Foreign policy challenges

A well-formulated foreign policy is essential in an age of globalisation when new challenges have emerged.
Published June 5, 2018

A coherent, well-formulated and popularly supported foreign policy is essential, especially in an age of globalisation when new and daunting challenges have emerged. Foreign policy cannot be seen in isolation, for it is only a reflection of a country’s domestic policy.

The two are linked inextricably, as foreign policy cannot be effective and credible unless backed by a domestic policy that promotes harmony and good governance at home.

The preceding sentences are drawn from the PML-N’s electoral manifesto in 2013. They make for sensible reading. But ‘National Security and Foreign Policy’ was only the 12th section in the PML-N manifesto of 14 parts.

And while the measures and initiatives the PML-N pledged to undertake were mostly non-controversial, attempting to assert itself in the national security and foreign policy domains proved disastrous for the PML-N government, and may have contributed to Nawaz Sharif’s ouster.

In hindsight, the collision between the military-led establishment and the Sharif-led PML-N government may have been foretold in the party’s election manifesto. “Pakistan today is at war within, while isolated abroad,” the 2013 manifesto stated. “Consequently, a deep malaise afflicts the country; its social, economic and political schisms creating grave doubts and misgivings even in the minds of our friends.”

In 2018, the challenges in the national security and foreign policy domains remain numerous and complex. But there are significant opportunities too. Whichever party or coalition takes charge of the federal government after the elections, the conduct of foreign policy will be fundamental to its success.

The internal dimension i.e. managing civil-military relations will perhaps be as important as the external dimension. Ultimately, much will depend on how Pakistan manages its ties with four countries: China, the US, Afghanistan and India.

China is central to Pakistan’s medium-term economic future. As a maturing world power, its importance in regional security will grow.

With CPEC an original pillar of the Belt and Road Initiative, many of the early CPEC-related projects set to mature during the next parliament’s term and Pakistan almost certainly needing external financial aid, the economic dimension of the relationship will need further attention.

In particular, the growing criticism that the PML-N government was unnecessarily secretive and opaque in agreements reached with China and that the commercial terms of many agreements may not be favourable to Pakistan need to be addressed.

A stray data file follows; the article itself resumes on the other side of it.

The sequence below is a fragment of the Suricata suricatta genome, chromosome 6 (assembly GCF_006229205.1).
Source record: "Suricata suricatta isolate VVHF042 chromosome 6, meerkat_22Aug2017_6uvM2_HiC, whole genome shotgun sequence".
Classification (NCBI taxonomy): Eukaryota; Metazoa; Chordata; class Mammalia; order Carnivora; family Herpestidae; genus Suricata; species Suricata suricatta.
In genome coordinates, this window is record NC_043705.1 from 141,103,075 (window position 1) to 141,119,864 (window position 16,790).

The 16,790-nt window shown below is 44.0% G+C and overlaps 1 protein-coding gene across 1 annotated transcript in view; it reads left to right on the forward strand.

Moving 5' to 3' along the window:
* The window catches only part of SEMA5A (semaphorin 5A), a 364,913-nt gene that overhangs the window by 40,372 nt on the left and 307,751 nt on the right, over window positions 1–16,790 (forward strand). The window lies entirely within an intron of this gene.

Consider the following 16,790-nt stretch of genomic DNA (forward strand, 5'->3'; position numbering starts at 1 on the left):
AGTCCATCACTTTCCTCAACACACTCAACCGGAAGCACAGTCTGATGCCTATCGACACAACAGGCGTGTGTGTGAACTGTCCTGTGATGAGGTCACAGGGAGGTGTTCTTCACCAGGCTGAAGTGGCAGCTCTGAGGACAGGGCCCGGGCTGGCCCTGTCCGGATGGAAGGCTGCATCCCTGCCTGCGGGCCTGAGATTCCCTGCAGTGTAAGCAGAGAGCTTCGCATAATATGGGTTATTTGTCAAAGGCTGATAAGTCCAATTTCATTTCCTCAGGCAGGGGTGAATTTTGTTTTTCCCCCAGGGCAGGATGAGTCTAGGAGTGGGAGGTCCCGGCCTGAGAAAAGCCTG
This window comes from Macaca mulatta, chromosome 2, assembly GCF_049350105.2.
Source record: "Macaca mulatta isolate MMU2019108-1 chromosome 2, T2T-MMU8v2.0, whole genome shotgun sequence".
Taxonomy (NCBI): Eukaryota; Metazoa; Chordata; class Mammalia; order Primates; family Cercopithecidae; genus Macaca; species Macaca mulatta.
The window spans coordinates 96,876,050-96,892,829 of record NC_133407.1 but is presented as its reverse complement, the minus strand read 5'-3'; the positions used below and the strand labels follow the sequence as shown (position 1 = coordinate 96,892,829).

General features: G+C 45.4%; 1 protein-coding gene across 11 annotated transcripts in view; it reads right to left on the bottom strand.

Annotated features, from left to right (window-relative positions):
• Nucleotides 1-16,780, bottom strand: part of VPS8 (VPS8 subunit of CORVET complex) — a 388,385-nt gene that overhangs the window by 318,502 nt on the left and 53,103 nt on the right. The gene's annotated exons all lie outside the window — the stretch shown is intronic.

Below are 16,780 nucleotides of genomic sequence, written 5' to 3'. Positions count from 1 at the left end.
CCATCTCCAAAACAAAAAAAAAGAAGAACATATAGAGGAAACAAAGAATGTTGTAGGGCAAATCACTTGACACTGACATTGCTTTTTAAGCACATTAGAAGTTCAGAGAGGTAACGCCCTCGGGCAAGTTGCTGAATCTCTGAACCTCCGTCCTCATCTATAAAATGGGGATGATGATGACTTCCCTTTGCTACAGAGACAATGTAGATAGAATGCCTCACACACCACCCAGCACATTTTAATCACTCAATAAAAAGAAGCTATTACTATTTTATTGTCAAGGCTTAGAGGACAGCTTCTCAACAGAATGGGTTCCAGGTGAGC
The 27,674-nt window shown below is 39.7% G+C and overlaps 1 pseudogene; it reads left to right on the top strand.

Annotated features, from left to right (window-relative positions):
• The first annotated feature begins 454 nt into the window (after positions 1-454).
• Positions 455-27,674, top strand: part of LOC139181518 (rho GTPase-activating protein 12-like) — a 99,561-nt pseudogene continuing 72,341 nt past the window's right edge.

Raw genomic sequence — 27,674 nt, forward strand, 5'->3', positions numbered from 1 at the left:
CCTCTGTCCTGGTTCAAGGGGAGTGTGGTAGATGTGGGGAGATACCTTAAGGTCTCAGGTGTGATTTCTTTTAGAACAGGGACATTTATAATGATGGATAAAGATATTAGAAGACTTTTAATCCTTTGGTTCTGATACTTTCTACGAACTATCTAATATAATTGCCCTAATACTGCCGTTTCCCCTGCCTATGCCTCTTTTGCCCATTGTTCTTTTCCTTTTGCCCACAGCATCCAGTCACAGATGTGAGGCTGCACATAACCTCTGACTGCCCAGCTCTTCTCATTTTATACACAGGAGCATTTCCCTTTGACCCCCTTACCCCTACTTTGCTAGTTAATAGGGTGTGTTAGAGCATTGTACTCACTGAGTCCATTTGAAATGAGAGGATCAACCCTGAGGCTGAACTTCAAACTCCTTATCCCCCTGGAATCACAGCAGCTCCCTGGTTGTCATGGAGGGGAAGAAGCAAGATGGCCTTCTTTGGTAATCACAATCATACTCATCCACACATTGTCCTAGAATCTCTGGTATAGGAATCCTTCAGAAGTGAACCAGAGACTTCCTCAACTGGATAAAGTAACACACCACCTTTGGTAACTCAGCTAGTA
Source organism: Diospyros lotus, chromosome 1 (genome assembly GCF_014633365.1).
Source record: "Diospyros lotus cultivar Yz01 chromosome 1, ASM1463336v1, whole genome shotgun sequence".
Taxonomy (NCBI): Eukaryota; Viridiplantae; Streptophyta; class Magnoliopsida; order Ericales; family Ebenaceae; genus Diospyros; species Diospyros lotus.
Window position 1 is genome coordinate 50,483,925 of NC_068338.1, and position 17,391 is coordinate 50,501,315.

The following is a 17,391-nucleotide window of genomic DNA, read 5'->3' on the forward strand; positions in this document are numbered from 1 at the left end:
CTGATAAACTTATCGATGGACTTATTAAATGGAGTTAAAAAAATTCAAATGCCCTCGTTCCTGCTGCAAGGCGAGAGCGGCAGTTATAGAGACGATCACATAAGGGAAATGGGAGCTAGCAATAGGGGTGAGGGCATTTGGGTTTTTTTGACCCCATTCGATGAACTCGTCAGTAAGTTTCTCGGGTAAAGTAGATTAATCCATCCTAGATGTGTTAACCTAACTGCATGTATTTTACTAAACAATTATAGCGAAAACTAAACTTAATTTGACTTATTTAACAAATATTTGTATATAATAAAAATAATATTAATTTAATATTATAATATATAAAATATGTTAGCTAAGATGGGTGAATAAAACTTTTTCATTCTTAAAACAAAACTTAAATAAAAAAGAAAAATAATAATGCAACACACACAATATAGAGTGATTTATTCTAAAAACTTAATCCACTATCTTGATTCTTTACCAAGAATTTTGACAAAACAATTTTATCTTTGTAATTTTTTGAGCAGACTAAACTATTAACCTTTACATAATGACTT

Surely, given both states’ commitment to strong bilateral ties, an economic rebalancing can be achieved in a constructive manner.

In addition, Pakistan should heed the well-meaning Chinese advice that the regional security environment be improved.

The Chinese examples of developing robust trade ties with India and not allowing the Doklam stand-off to derail ties are instructive.

The growing economic and military strength of South and West Asia and of regional countries should be seen as an opportunity for engagement for Pakistan just as China has done.

The deepening of Pakistan’s ties with China contrasts poorly with the worsening of ties with the US. President Donald Trump has proved as disruptive as candidate Trump had promised, and in the case of Pakistan, there has been a downturn in ties.

America’s so-called South Asia strategy announced in 2017 and Mr Trump’s New Year Day tweet combined with the state here bristling at the tone and substance of some of the American accusations against it have caused ties to further deteriorate.

If there is to be improvement, it will almost certainly centre on Afghanistan. There Pakistan continues to have a historic opportunity to help put an end to what next year will be 40 years of near-continuous war.

The next government’s focus should be to work with the military leadership to help achieve a political settlement in Kabul with the Afghan Taliban. Lasting stability in Afghanistan is the stated desired outcome for all actors and it is within the realm of possibility.

Finally, India.

Recent overtures by our military leadership should be taken seriously and the civilian government that takes charge after the election should move quickly to try and restore dialogue with India.

It is not clear if Indian Prime Minister Narendra Modi will easily accept a fresh Pakistani outreach to his government, but the logic of engagement and dialogue must eventually prevail.

All this will hopefully be reflected in the new manifestos. May the next government achieve more than its predecessors on the foreign policy front.

Published in Dawn, June 5th, 2018